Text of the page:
That is part of the problem. Why are we allowing people to walk into shops and buy phones with little or no verification of who they are? We all accept that a proportion of these phones that are bought without any information being given will be used for criminal activity. As the noble Lord, Lord Paddick, said, the orders will disrupt some activity for some period of time but I suggest that people will be off down to the same shop where they bought the previous phone to buy a new phone pretty sharpish, and they will be off again—with, I suspect, some amazing speed—to do their drug dealing with phones. This is a really serious problem and people have to be stopped. As I said, I support the regulations as far as they go. I do not know where the problem is—is it that the Government do not want to go any further? Is it that the retailers will not co-operate? Is it the mobile phone companies? Who is stopping us going that bit further? I would be interested if the Minister could tell us that.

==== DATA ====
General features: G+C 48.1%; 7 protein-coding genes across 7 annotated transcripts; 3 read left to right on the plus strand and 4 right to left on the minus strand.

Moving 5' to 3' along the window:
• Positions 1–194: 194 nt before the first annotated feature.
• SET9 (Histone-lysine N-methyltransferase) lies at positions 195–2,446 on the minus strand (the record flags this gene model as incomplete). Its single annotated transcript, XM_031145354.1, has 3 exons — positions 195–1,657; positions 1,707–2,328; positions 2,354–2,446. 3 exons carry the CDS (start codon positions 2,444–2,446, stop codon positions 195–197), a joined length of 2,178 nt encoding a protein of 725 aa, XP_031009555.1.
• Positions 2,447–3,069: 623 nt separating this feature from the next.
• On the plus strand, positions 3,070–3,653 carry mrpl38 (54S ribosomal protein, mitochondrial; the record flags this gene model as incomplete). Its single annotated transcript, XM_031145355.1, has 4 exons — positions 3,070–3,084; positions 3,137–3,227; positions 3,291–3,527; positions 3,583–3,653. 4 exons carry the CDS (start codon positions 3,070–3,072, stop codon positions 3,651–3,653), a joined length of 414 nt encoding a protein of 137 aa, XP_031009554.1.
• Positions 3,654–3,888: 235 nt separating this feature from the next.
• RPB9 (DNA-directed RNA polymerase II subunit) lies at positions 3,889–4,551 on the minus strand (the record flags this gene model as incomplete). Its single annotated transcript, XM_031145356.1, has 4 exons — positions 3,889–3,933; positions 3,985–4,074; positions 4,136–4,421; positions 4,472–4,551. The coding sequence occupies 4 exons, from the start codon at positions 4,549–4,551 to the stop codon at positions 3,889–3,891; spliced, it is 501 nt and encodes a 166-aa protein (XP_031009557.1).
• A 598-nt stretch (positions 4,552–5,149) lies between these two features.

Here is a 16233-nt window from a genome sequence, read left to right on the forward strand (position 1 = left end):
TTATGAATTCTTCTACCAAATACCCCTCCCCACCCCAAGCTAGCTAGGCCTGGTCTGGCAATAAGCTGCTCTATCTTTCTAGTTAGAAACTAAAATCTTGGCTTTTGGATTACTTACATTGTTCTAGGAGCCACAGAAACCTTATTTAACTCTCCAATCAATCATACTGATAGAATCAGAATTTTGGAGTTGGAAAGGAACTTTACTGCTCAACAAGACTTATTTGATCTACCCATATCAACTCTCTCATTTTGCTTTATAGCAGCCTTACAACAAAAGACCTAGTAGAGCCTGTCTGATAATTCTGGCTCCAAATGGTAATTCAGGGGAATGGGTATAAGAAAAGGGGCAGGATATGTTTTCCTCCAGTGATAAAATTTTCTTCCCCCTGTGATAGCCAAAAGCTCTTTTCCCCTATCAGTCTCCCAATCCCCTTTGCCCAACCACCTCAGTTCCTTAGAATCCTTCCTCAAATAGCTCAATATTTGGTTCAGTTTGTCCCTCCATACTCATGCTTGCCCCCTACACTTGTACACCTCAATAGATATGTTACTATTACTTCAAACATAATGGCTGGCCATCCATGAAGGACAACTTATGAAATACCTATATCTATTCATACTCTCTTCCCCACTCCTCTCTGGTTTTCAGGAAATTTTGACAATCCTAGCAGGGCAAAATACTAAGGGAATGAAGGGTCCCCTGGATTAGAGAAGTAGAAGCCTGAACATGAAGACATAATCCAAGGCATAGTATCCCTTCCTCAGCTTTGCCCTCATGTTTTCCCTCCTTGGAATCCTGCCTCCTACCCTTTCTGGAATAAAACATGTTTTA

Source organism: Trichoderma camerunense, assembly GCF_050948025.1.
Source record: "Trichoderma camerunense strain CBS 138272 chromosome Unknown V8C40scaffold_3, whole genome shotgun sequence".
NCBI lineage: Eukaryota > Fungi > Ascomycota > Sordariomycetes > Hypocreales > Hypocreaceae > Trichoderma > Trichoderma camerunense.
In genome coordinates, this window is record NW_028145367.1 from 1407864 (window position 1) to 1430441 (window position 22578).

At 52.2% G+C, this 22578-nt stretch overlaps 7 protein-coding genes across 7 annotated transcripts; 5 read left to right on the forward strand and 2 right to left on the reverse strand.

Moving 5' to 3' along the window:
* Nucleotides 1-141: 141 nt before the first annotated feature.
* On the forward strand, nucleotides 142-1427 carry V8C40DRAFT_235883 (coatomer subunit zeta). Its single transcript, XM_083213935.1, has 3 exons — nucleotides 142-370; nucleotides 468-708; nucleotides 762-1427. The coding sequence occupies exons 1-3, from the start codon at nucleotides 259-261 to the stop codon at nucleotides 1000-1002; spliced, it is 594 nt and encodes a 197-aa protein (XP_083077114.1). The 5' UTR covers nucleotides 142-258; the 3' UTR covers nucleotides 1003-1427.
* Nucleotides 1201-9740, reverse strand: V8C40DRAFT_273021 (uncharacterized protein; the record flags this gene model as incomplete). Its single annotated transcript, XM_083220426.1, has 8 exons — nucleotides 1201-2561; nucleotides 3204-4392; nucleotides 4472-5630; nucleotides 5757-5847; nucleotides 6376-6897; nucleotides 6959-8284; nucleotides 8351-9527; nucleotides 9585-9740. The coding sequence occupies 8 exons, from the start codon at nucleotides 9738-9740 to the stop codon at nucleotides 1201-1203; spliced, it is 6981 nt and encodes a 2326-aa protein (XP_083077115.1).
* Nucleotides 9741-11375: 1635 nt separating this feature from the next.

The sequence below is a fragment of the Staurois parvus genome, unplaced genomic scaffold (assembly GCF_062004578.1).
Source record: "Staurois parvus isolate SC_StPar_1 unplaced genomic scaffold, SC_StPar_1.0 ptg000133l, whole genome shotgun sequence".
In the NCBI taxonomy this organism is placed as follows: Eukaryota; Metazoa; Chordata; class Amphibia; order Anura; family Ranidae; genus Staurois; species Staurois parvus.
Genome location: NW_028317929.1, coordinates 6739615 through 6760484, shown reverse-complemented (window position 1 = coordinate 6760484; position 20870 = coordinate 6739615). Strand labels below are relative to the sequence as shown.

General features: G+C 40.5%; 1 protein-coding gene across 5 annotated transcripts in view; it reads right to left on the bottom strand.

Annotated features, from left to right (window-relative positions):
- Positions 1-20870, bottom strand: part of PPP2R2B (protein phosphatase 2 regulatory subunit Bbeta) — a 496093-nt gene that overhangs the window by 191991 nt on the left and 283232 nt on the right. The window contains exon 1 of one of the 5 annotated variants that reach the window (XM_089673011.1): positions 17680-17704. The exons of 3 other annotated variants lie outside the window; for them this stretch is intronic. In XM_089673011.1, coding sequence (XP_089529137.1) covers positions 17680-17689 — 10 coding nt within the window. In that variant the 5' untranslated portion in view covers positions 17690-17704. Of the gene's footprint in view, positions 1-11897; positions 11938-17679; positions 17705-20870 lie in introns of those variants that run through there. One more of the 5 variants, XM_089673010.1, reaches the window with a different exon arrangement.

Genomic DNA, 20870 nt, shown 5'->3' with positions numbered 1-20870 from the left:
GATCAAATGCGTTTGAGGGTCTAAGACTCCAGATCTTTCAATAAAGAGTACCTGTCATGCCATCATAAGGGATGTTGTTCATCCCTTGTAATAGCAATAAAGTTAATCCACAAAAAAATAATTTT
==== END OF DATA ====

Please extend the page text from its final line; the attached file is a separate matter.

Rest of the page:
The regulations are fine as far as they go but much more ought to be done. These are really serious issues. Lives are ruined by drug dealing but also by the criminal records that people get. There is a risk of violence, abuse and death. It is a horrific situation. I agree with the general points made by the noble Lord, Lord Paddick, regarding drug use, including that it is a real health issue. All these issues—drugs, knives, mental health—are now at epidemic proportions. The pressure that people are under was quite clear in my time with the Metropolitan Police over the past few months. In each London borough, on most shifts quite small numbers of people are trying to keep things under control.